Analyzing the Epidemic Diseases and Disaster Management Act- India’s Exiguous Response Riders

Analyzing the Epidemic Diseases and Disaster Management Act- India’s Exiguous Response Riders

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The Indian government is fighting the spread of the Coronavirus with primarily two legislative acts- the Epidemic Diseases Act, 1897 and the Disaster Management Act, 2005. The country’s following a two-pronged approach where the containment procedures are carried on under the provisions of the Diseases act, while the Disaster Management Act covers most of the nation’s administrative setup; one act complementing the other. Though the acts in conjunction have somewhat proven beneficial for the state, they still fail to address the realities of the diseases’ spread in the modern world and lack comprehensive frameworks to respond to the outbreak. 

The Epidemic Diseases Act, for one, fails to adequately regulate and control a 21st-century outbreak. The Act was first authorized in 1897 in response to the deadly Bombay Plague, but since then has never been revised. The archaic two-page legislative piece does not define an “epidemic”, but simply provides the state and other legislative authorities the power to take exceptional measures and enforce regulations on the country’s citizens. Out of the minimal four sections of the act, section 3 makes disobedience of a public order punitive under Section 188 of the Indian Penal Code, and Section 4 protects public officials operating under the act. The piece ends with only these inadequate and insufficiently defined sections; whereas a provision to manage epidemic’s in a country like India requires, at the least, an extensive number of segments detailing the multiple integrities involved in controlling exigent situations. The Act requires multiple additions; however, a few pertinent ones are as such:

The Diseases act talks of checking Vessels and Ships to control the spread of the virus, but fails to cover modern implements of travel such as aeroplanes; moreover, it does not adequately address the developments in technology leading to urbanisation and mass food production. The sections of the act must be amended to specifically cover modern implements of travel and address the technological growth over the last century to be able to fight a pandemic in the current period.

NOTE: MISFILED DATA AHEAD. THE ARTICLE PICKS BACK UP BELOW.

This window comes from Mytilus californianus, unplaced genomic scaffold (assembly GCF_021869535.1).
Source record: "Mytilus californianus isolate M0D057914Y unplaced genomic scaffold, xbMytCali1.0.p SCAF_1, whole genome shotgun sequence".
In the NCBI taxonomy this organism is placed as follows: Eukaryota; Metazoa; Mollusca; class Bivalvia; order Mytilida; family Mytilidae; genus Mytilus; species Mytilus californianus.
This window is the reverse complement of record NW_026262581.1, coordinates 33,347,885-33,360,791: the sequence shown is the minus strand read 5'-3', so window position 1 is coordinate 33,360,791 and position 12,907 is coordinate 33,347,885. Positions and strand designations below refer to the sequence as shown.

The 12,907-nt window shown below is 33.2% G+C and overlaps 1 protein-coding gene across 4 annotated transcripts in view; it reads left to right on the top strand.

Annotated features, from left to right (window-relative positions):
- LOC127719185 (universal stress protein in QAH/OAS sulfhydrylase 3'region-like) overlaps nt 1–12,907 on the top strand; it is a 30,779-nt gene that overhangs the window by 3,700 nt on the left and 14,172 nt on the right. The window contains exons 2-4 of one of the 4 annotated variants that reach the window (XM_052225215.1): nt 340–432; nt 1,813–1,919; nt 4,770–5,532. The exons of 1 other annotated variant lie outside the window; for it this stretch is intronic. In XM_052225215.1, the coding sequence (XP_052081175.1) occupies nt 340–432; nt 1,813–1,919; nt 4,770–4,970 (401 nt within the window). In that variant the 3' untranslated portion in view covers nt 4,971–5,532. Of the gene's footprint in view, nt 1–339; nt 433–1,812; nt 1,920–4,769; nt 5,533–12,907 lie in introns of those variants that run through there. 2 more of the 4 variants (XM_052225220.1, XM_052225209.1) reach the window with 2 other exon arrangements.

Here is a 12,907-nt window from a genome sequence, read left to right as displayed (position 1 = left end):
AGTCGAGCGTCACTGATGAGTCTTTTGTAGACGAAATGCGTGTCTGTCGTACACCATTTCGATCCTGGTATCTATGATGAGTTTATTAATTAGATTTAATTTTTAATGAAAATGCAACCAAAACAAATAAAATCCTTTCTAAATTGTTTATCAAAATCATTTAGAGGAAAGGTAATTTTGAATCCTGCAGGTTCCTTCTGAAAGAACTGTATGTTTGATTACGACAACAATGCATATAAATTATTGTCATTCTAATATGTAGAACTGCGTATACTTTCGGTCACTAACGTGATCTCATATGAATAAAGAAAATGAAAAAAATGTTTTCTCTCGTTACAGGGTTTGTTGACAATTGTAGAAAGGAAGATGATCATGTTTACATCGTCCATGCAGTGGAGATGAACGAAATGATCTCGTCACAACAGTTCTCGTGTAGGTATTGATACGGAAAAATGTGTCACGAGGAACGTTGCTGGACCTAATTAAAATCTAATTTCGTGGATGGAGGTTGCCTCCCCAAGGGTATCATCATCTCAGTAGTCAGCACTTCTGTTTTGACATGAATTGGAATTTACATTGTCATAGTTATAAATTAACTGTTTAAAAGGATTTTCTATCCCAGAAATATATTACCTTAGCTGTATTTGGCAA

The act was authorized at a time when there was no idea of a parliament and the governors in England decided the laws for our country. However, today we are a democratic nation with a constitutionally elected legislative, but still, somehow hold this archaic provision valid in its original form. The act gives an exemplary amount of powers to the state, under which a notification issued is treated as purely an executive action; imbibed within it a provision to further delegate powers. The current form of the act puts much focus on the duties of the Government to control the spread of disease but fails to talk of the rights of the country’s citizens in exigent circumstances. An objective and standardised framework must be made part of the act to ensure that its exercise doesn’t encroach upon any citizen’s fundamental rights. The act must be amended to include the currently non-existent mechanisms of accountability enforcement. The current pre-constitutional form of the act gives an unnecessary amount of powers to the state and hardly has any mechanisms to restrict abuse. A standardised structure detailing how the government may restrict certain rights of citizens, for what period and who shall make the necessary decisions must form a part of the act to make its application as equitable as possible.